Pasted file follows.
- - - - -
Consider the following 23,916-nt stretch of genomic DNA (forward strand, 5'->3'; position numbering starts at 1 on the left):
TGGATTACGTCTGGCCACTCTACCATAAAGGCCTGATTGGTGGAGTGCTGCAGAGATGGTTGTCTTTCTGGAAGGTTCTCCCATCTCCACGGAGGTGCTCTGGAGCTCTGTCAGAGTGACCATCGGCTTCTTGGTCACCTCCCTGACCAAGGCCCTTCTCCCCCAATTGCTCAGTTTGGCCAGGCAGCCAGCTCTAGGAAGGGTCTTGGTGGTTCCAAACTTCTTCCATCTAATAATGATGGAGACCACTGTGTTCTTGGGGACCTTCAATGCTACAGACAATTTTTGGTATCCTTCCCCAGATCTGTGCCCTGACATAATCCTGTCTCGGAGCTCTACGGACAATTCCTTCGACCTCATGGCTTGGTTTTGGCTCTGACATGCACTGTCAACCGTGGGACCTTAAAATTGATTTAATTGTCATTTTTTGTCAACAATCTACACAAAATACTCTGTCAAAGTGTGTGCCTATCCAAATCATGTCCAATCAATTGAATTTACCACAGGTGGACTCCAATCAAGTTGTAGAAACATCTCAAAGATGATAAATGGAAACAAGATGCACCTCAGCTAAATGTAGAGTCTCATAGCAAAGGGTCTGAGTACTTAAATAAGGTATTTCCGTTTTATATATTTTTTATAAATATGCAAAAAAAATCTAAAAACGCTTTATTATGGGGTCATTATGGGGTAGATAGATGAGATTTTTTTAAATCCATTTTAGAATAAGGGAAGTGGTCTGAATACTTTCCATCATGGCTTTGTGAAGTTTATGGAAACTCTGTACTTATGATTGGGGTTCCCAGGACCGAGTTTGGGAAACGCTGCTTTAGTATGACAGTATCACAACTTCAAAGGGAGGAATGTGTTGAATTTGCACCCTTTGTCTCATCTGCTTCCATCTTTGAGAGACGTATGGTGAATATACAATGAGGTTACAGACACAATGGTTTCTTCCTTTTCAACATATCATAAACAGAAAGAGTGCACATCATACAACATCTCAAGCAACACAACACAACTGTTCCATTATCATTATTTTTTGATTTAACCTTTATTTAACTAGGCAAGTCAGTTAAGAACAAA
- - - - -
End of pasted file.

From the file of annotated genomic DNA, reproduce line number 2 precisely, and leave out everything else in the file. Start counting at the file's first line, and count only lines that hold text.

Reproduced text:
TGGATTACGTCTGGCCACTCTACCATAAAGGCCTGATTGGTGGAGTGCTGCAGAGATGGTTGTCTTTCTGGAAGGTTCTCCCATCTCCACGGAGGTGCTCTGGAGCTCTGTCAGAGTGACCATCGGCTTCTTGGTCACCTCCCTGACCAAGGCCCTTCTCCCCCAATTGCTCAGTTTGGCCAGGCAGCCAGCTCTAGGAAGGGTCTTGGTGGTTCCAAACTTCTTCCATCTAATAATGATGGAGACCACTGTGTTCTTGGGGACCTTCAATGCTACAGACAATTTTTGGTATCCTTCCCCAGATCTGTGCCCTGACATAATCCTGTCTCGGAGCTCTACGGACAATTCCTTCGACCTCATGGCTTGGTTTTGGCTCTGACATGCACTGTCAACCGTGGGACCTTAAAATTGATTTAATTGTCATTTTTTGTCAACAATCTACACAAAATACTCTGTCAAAGTGTGTGCCTATCCAAATCATGTCCAATCAATTGAATTTACCACAGGTGGACTCCAATCAAGTTGTAGAAACATCTCAAAGATGATAAATGGAAACAAGATGCACCTCAGCTAAATGTAGAGTCTCATAGCAAAGGGTCTGAGTACTTAAATAAGGTATTTCCGTTTTATATATTTTTTATAAATATGCAAAAAAAATCTAAAAACGCTTTATTATGGGGTCATTATGGGGTAGATAGATGAGATTTTTTTAAATCCATTTTAGAATAAGGGAAGTGGTCTGAATACTTTCCATCATGGCTTTGTGAAGTTTATGGAAACTCTGTACTTATGATTGGGGTTCCCAGGACCGAGTTTGGGAAACGCTGCTTTAGTATGACAGTATCACAACTTCAAAGGGAGGAATGTGTTGAATTTGCACCCTTTGTCTCATCTGCTTCCATCTTTGAGAGACGTATGGTGAATATACAATGAGGTTACAGACACAATGGTTTCTTCCTTTTCAACATATCATAAACAGAAAGAGTGCACATCATACAACATCTCAAGCAACACAACACAACTGTTCCATTATCATTATTTTTTGATTTAACCTTTATTTAACTAGGCAAGTCAGTTAAGAACAAA